"It kept them on their heels while we were able to be on the offense, and that was enormously helpful to our success," said Meehan, who runs his own public-relations business in Washington, D.C.
Steele and the Democrats began hounding Rossi long before he announced that he would try to avenge his 133-vote loss to Gregoire in 2004. Whenever Rossi showed up to give a speech somewhere, there was usually someone from Steele's staff there to catch it on video.
Steele refers to Rossi as a "candidate built from the ground up by right-wing special interests." Rossi calls Steele one of "Christine Gregoire's political operatives."
Last June, the Democrats filed a complaint with the state Public Disclosure Commission (PDC) alleging that Rossi's Forward Washington Foundation was not what he claimed — a nonpartisan think tank. Instead, the Democrats said, it was a scheme — or, in Steele's words, a "sleazy front group" — that enabled Rossi to run an illegal de facto campaign.
The PDC dismissed the complaint on a narrow vote, though some members thought Rossi's foundation smelled bad.
Steele is always on the lookout for an opportunity to ding Rossi. When Washington held its presidential precinct caucuses earlier this year, he posted a sinister-looking picture of Rossi behind the words "We can't trust him with our future" prominently on the Democrats' caucus-results Web page. Nearly a million people visited the site that day.
Much of the party's hard-edged approach should also be attributed to Chairman Dwight Pelz, a former state legislator and King County councilman who came to the state party about the same time as Steele.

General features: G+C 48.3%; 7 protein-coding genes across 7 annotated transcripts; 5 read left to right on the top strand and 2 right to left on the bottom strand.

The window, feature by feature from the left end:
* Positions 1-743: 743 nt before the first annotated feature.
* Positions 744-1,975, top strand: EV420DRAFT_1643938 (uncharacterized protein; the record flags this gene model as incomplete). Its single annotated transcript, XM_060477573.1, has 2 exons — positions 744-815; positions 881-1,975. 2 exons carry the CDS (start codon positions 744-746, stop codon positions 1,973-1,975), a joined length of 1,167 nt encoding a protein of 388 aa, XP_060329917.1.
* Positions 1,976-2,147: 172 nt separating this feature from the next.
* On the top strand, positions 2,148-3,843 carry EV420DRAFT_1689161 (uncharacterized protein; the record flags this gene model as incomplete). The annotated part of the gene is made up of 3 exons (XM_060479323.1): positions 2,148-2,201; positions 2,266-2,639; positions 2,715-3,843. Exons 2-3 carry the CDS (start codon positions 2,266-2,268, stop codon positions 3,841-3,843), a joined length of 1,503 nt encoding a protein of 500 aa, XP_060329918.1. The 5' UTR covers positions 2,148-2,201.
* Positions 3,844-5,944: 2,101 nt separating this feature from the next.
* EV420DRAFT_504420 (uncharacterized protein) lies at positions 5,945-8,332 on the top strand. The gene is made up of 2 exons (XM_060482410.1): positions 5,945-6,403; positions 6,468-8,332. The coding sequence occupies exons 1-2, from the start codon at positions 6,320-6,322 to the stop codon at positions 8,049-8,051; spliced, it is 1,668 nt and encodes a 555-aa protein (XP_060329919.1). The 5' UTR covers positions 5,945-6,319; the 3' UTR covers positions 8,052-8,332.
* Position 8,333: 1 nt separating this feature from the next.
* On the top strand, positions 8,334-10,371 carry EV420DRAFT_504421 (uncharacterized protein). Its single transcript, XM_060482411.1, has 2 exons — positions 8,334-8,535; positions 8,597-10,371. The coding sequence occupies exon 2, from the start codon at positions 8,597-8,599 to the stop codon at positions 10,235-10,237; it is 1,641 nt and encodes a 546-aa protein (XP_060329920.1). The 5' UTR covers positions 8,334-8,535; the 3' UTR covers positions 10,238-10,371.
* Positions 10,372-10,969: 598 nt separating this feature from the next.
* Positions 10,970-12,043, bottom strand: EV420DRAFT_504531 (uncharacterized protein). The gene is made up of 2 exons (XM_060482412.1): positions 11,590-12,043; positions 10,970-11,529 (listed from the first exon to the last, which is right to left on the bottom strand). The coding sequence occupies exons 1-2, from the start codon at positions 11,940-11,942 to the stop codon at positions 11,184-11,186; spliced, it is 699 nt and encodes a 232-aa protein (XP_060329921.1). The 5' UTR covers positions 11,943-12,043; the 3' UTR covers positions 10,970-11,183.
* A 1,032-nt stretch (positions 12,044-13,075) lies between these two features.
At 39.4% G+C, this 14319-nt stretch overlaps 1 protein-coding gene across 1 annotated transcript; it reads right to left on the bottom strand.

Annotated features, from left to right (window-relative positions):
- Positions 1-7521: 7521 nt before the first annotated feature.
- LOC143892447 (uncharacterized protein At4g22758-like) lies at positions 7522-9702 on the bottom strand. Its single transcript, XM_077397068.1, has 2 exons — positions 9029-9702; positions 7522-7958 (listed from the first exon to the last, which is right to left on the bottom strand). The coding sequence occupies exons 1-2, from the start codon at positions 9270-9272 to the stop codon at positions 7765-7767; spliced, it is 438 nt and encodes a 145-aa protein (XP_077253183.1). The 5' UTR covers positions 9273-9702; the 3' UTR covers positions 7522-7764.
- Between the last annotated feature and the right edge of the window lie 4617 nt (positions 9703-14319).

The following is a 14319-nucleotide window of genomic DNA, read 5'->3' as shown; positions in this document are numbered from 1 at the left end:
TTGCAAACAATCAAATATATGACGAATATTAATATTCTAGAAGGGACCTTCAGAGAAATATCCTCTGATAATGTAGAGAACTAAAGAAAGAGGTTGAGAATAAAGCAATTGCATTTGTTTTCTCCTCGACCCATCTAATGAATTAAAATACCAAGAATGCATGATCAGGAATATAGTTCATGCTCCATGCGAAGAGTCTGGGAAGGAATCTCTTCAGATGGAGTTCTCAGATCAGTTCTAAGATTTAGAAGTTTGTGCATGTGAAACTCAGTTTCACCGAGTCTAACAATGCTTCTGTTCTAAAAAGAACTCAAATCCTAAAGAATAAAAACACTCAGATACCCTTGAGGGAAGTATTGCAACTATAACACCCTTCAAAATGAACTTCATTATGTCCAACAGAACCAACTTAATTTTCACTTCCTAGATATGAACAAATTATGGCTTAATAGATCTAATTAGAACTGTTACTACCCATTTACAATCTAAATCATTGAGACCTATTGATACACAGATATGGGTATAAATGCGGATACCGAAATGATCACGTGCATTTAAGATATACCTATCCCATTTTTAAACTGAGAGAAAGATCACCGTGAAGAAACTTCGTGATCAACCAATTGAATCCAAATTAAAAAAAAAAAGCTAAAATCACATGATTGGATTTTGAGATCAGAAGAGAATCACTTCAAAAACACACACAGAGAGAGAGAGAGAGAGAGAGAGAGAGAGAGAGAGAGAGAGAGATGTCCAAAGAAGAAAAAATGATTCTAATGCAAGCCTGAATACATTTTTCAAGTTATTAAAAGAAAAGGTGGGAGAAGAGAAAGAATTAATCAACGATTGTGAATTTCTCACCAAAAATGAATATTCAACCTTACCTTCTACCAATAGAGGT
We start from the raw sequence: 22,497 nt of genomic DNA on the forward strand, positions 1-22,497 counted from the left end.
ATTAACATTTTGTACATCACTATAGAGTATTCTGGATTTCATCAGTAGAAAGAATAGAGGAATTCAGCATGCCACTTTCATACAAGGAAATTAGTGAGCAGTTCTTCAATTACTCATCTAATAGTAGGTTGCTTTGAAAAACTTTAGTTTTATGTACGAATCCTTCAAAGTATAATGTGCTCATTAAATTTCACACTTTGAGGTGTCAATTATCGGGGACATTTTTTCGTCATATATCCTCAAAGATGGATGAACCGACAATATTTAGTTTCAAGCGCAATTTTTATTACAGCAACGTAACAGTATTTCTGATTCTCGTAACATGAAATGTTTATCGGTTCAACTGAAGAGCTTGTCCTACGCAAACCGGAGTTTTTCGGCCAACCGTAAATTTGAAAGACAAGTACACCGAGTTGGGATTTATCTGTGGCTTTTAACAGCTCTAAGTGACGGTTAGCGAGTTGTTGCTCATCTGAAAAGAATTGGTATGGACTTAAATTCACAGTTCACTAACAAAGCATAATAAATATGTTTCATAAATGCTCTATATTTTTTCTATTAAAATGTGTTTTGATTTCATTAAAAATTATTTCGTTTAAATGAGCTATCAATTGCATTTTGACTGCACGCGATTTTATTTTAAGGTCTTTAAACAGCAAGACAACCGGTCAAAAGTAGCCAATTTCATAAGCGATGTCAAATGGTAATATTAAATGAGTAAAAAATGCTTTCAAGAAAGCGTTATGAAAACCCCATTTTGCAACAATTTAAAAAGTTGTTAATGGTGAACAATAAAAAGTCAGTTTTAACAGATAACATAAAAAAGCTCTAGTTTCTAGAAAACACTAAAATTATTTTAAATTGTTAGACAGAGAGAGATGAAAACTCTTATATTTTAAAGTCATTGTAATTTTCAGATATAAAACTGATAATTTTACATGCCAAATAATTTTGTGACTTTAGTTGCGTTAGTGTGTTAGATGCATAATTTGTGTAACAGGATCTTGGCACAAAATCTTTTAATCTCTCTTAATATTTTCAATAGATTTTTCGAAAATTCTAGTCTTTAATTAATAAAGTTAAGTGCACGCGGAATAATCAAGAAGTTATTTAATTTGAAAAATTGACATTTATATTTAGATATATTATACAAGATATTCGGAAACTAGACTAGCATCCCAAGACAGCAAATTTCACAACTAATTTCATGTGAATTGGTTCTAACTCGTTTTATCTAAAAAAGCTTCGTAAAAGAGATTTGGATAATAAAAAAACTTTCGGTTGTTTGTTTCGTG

"When I get the ball, my elbows are up pretty high most of the time," Pelz said.
GOP gets tougher
Josh Kahn, who did a brief stint last year as communications director for the state Republican Party, said the GOP, for too long, did not do a very good job of countering the Democrats' attack machine.
But he said that has changed under Esser, a former state lawmaker with a communications background. The Republicans recently filed a PDC complaint essentially accusing Gregoire of campaigning on the taxpayers' dime. The commission said it did not have proper jurisdiction and turned the complaint over to the state's executive ethics committee.
Earlier this year, the party hired Bell as its communications chief. Bell graduated a few years ago from Pacific Lutheran University, where he was president of the campus chapter of the College Republicans. He was perhaps best known for his blog, "Respectfully Republican."
Bell, who after this year's election will go on a Fulbright scholarship to study climate change in Europe, comes across as more mild-mannered than Steele. He also tends to operate more behind the scenes, and he leaves most of the talking to Esser.
Bell said he doesn't like "mean-spirited politics." Though he acknowledges things could get "really nasty" in the Rossi-Gregoire race, he added, "I don't think we can win with just doom and gloom."
Sarcasm is popular
But like Steele and the Democrats, Bell and the Republicans often try to get their point across with biting sarcasm.
When Gregoire recently went on a campaign tour around the state in a bus that had Oregon plates, the Republicans said in a news release, "Gov. Gregoire has been making it harder and harder for businesses to survive here in our state for three years, so it's no surprise that her campaign hired a bus with Oregon license plates to save money."
Bell recently produced a YouTube video using footage from Gregoire's appearance at KeyArena earlier this year with Barack Obama. It was a play on one of Rossi's main criticisms of Gregoire: that she has been in state government for nearly four decades.
"The last thing we need is having the same old folks, doing the same old thing over and over again ... we need to take a new direction," Obama says, with Gregoire sitting just a few feet away.
The video has been viewed nearly 7,000 times.
Said Esser, "I think humor has the potential to be far more devastating to your opponent than the meanest thing you can say about them."
Ralph Thomas: 360-943-9882 or firstname.lastname@example.org
Copyright © 2008 The Seattle Times Company